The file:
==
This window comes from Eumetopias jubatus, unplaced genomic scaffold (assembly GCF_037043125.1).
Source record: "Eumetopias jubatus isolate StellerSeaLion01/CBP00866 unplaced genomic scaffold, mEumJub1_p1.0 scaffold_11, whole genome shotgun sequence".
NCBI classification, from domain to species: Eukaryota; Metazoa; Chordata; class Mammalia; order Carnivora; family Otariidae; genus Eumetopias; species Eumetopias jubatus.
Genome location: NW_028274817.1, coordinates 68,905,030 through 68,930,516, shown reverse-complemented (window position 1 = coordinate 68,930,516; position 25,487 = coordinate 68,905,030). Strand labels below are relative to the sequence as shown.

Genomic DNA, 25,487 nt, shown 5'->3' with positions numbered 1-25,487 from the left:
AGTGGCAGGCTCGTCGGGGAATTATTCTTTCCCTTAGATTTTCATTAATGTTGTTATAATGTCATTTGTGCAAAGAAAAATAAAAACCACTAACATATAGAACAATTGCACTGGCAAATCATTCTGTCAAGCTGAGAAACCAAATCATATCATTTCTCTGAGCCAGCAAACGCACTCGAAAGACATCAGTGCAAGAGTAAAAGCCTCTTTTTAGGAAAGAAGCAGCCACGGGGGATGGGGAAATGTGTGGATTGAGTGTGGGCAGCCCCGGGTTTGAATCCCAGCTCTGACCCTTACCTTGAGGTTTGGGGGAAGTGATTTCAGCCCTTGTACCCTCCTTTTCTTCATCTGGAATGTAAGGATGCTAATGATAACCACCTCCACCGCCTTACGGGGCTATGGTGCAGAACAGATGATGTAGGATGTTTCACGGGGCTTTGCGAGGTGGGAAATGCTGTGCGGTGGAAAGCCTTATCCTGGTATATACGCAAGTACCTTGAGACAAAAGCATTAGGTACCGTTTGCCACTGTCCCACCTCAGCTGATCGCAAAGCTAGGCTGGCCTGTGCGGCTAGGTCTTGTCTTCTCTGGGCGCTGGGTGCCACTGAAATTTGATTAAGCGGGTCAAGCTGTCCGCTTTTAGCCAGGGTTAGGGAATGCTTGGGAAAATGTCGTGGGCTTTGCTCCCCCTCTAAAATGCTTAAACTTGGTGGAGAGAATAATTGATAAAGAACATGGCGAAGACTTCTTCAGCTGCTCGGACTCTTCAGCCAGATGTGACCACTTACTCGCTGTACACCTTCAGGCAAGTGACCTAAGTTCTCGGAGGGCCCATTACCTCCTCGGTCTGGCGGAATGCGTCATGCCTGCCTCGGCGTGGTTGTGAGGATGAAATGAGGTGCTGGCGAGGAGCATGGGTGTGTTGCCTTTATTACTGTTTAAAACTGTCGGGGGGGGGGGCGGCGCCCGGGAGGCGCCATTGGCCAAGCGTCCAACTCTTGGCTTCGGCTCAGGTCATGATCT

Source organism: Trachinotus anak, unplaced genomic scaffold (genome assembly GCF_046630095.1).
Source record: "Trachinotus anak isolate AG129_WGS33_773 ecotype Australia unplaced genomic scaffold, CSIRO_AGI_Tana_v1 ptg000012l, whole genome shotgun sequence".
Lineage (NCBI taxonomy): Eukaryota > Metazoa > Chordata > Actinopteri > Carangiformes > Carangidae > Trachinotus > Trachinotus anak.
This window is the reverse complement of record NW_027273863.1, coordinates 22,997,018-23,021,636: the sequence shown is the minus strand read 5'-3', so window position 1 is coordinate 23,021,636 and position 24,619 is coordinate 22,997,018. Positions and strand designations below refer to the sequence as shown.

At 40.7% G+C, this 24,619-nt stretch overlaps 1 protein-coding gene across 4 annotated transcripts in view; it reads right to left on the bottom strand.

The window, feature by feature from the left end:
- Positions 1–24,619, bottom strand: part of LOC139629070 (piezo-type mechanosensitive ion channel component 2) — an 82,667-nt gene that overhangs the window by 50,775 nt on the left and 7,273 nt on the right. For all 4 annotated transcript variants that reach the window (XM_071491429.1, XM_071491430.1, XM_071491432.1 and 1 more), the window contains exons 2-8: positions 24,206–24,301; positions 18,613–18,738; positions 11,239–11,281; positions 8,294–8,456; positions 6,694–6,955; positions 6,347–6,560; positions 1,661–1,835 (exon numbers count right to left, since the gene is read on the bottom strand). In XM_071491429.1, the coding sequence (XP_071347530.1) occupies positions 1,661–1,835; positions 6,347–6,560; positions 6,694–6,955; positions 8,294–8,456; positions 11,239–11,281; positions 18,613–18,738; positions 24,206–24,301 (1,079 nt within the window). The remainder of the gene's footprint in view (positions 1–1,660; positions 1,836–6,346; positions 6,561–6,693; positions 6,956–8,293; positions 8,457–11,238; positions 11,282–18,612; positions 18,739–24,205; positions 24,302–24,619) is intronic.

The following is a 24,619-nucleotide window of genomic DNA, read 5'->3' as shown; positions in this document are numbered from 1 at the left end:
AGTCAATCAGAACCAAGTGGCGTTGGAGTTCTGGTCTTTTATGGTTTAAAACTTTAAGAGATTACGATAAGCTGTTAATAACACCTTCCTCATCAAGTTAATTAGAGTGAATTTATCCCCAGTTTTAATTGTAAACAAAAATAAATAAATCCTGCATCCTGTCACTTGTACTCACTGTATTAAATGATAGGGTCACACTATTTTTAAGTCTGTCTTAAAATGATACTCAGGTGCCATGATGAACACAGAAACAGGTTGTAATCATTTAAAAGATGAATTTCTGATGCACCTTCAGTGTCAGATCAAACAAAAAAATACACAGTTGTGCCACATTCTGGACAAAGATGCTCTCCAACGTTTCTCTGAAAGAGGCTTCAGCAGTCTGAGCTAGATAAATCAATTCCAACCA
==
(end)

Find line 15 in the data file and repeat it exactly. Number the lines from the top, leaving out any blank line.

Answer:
AGTCAATCAGAACCAAGTGGCGTTGGAGTTCTGGTCTTTTATGGTTTAAAACTTTAAGAGATTACGATAAGCTGTTAATAACACCTTCCTCATCAAGTTAATTAGAGTGAATTTATCCCCAGTTTTAATTGTAAACAAAAATAAATAAATCCTGCATCCTGTCACTTGTACTCACTGTATTAAATGATAGGGTCACACTATTTTTAAGTCTGTCTTAAAATGATACTCAGGTGCCATGATGAACACAGAAACAGGTTGTAATCATTTAAAAGATGAATTTCTGATGCACCTTCAGTGTCAGATCAAACAAAAAAATACACAGTTGTGCCACATTCTGGACAAAGATGCTCTCCAACGTTTCTCTGAAAGAGGCTTCAGCAGTCTGAGCTAGATAAATCAATTCCAACCA